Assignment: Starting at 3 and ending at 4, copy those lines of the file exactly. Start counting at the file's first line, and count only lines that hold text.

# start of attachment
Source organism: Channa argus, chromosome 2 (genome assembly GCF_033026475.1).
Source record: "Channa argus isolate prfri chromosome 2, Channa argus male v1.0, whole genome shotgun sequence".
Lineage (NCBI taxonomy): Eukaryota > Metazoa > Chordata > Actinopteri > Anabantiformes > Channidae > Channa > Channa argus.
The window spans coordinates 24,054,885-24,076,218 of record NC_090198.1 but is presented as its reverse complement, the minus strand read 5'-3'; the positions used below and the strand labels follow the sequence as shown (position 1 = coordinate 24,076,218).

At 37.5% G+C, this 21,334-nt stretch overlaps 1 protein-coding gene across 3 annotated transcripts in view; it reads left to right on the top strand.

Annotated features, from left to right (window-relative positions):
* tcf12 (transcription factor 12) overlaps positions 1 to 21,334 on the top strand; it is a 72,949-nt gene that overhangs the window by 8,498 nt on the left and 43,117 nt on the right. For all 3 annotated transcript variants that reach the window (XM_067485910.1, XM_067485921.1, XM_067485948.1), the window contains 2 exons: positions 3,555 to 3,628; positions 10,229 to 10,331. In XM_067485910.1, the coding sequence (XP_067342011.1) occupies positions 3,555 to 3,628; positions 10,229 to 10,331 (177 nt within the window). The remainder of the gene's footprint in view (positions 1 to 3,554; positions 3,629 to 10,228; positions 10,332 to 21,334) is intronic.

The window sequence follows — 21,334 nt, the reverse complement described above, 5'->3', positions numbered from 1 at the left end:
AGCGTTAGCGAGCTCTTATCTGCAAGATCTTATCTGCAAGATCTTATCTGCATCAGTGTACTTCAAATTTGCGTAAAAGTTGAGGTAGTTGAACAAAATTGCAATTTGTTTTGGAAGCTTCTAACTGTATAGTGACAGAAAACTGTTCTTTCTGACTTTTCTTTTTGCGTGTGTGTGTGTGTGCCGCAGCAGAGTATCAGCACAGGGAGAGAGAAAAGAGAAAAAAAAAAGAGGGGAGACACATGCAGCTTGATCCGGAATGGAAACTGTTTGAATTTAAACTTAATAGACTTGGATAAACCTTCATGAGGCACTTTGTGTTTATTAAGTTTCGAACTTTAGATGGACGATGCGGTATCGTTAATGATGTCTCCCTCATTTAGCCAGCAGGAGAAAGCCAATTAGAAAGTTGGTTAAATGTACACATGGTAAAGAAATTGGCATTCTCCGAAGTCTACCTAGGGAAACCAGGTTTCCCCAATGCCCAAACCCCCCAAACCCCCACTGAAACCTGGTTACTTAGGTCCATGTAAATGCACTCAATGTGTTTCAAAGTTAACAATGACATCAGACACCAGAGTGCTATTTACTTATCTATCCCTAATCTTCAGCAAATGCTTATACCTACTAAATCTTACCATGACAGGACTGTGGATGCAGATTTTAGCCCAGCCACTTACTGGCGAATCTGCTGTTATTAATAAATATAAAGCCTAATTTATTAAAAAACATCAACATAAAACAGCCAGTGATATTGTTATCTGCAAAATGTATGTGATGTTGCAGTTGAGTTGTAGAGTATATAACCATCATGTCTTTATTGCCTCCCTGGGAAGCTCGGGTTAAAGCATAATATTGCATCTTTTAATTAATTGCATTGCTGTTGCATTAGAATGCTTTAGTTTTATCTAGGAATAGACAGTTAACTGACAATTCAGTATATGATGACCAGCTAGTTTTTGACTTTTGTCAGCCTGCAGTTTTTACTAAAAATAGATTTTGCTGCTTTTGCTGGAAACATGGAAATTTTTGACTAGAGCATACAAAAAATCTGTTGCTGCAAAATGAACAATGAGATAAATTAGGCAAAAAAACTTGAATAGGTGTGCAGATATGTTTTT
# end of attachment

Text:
Lineage (NCBI taxonomy): Eukaryota > Metazoa > Chordata > Actinopteri > Anabantiformes > Channidae > Channa > Channa argus.
The window spans coordinates 24,054,885-24,076,218 of record NC_090198.1 but is presented as its reverse complement, the minus strand read 5'-3'; the positions used below and the strand labels follow the sequence as shown (position 1 = coordinate 24,076,218).